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 Successful Raised Bed Gardening 
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Post Successful Raised Bed Gardening
Successful Raised Bed Gardening
by: Shirley Buller





Gardening is still a favorite hobby for families and singles alike, but smaller lots or no lots at all have peaked the interest in raised bed gardening. This popular gardening method makes it possible to grow fresh vegetables and fruits in small areas just a few square feet. As the awareness to eat locally grows, locavores are spreading the word; growing on a small scale in a raised bed puts delicious, fresh food on the table.

Soil extended above ground level warms up faster in the spring, allowing earlier seeding opportunities. Many gardeners are faced with challenging soil conditions. Heavy clay or light sandy soils present growing conditions that frustrate even the most experienced gardener. Raised bed gardening allows the grower to mix a recipe of the best ingredients for optimum growth. Top soil, compost, peat moss and nutrients permit healthy plants to grow in denser plantings that reduce weed infestation.

While some gardeners just mound up the soil in rows, most growers use some type of framework to contain the soil. Raised bed gardening has become so popular that many gardening suppliers sell kits all ready to snap together. Railroad ties, landscape timbers, rock, cement blocks or bricks are also useful in constructing a raised bed. Do not use lumber treated with CCA, a chemical used in the preservation of wood. Do not lay down a plastic material before building the bed as this will prevent drainage and cause plant loss due to waterlogged soils.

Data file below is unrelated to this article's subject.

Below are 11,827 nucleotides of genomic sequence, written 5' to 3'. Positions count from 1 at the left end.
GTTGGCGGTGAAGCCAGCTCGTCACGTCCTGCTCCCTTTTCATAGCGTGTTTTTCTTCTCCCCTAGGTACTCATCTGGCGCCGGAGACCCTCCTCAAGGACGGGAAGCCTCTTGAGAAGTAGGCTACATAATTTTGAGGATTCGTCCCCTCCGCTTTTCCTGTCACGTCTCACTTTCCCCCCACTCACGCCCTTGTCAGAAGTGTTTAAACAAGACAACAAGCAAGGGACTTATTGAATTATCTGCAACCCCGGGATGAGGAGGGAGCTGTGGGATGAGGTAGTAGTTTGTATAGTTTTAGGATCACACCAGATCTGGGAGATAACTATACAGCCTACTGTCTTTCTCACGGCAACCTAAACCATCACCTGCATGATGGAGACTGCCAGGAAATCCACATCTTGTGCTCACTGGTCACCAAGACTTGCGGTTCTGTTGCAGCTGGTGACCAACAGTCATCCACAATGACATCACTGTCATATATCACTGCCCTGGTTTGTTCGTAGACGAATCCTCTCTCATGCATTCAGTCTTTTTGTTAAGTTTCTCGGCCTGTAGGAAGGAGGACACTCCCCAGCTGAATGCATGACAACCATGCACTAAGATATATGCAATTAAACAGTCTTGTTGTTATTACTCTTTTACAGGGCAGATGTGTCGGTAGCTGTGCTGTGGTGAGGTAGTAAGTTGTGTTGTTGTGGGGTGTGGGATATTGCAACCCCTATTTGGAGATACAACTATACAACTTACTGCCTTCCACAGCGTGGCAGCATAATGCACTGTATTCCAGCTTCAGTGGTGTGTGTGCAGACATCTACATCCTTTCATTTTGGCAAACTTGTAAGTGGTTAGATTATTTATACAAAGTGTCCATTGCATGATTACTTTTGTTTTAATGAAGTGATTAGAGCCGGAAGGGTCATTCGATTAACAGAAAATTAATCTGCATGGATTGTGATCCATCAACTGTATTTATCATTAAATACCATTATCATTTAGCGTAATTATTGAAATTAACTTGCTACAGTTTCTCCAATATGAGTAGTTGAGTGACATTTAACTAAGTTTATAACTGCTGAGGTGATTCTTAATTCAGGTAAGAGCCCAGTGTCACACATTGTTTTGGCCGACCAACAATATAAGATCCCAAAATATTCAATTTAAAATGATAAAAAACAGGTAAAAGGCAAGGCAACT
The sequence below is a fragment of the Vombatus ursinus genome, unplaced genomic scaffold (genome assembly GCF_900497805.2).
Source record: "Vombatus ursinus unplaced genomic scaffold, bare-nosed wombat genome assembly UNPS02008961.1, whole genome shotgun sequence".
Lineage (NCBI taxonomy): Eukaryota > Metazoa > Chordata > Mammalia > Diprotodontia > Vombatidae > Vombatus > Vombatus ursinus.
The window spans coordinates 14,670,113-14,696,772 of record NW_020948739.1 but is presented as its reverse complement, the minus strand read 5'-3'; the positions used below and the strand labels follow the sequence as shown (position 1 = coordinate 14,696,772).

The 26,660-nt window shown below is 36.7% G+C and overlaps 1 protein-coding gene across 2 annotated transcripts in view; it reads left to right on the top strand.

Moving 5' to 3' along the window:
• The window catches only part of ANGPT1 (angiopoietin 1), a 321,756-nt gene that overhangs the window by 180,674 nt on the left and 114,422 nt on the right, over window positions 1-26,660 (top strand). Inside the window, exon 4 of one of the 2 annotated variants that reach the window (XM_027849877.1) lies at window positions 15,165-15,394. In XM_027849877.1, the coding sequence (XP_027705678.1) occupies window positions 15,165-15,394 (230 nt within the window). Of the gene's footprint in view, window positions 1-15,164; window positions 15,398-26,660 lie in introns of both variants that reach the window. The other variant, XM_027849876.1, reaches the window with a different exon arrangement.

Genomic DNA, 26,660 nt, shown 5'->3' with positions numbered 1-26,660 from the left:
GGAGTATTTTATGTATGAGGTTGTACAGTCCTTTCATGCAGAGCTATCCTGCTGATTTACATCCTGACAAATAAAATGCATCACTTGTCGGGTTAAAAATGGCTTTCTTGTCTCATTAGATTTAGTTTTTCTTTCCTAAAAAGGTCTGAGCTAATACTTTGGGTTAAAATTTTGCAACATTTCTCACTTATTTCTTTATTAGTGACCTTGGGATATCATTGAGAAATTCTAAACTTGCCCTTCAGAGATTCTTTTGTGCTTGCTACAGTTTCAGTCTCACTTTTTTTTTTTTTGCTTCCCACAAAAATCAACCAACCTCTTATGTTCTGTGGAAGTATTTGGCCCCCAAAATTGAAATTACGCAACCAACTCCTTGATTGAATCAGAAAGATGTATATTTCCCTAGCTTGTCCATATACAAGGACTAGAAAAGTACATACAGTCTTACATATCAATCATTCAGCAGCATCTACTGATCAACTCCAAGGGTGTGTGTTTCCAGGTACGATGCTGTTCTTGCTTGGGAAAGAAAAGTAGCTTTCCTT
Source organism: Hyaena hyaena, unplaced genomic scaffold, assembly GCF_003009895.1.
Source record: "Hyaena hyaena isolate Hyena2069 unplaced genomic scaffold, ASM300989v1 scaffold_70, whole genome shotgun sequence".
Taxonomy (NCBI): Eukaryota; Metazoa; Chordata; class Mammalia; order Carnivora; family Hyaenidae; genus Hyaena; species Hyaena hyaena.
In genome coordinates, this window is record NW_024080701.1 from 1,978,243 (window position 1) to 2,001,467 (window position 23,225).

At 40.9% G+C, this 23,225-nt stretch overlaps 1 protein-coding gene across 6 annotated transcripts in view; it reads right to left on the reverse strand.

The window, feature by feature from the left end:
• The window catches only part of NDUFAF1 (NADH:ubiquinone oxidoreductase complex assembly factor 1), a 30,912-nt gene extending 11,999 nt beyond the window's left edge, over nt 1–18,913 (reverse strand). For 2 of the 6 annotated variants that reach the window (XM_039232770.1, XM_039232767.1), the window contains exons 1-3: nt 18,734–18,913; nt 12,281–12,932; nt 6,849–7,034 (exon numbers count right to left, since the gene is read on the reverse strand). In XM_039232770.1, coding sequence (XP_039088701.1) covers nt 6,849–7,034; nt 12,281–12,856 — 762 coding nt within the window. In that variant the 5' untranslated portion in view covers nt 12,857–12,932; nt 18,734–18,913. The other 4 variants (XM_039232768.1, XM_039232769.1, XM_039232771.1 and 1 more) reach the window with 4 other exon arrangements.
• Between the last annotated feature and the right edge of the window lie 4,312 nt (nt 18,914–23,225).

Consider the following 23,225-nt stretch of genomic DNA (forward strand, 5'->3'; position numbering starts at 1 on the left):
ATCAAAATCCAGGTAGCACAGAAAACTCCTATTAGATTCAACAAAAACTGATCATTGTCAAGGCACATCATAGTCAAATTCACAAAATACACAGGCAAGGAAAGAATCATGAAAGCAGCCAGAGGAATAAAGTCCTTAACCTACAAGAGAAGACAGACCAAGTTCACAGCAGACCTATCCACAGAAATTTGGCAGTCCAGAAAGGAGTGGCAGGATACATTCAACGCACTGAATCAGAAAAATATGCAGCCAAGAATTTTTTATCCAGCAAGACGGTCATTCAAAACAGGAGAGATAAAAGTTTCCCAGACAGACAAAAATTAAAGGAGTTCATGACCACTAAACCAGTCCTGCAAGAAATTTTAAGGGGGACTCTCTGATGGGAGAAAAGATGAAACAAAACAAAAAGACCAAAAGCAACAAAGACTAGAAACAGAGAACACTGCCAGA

The size of the raised bed depends on the gardener but keeping the bed just four feet wide permits an easy reach from both sides. A six to eight inch depth of the bed is recommended because most of the main feeder roots are at this depth. Locate the raised bed in full sun if at all possible, if not, at least a half day of sunlight is necessary for good plant growth. A water source should be located nearby because raised beds dry out sooner than conventional gardening.

One of the biggest plusses of raised bed gardening is the option of choosing a soil mix for growing a successful garden. Choose a good quality top soil ammended with compost or peat moss or some other organic matter. The planting mix should drain well and be easy to work with. It is best to loosen the soil below the raised bed to a depth of six inches, mixing the amended soil in the top two inches. Install the framework and fill the bed. It is helpful to get a soil test to determine fertility before the seeds or transplants are planted.

Many rules of ordinary gardening don't apply to raised bed gardening. No need to think in long single file rows with wide spacing between rows. In fact, forget the rows. Plant intensively, in blocks, grouping the early vegetables together. When that harvest is complete, pull the plants and continue the season with green beans and squash. A trellis can be installed to grow vining crops up instead of sprawling out and taking up so much room. Straw mulch, leaves or grass clippings can be used to conserve moisture and keep the soil cool.

Raised bed gardening is a great way for today's busy gardener to keep fresh food coming to the table from the first cutting of lettuce in the spring to the last tomato of the season. A lot of good nutrition, exercise and reward awaits the gardener tending the abundant harvests enjoyed from raised bed gardening.

Check out http://doityourselfgardening.blogspot.com/ for more tips to a successful garden season.


About The Author
Shirley volunteers as a Kansas State University Master Gardener, and is a graduate of the Kansas School of Floral Design. She owned a successful garden center and floral shop for 10 years and has 49 years experience growing flowers, veggies, berries and trees.

The author invites you to visit:
http://doityourselfgardening.blogspot.com/



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Wed Dec 08, 2010 12:16 pm
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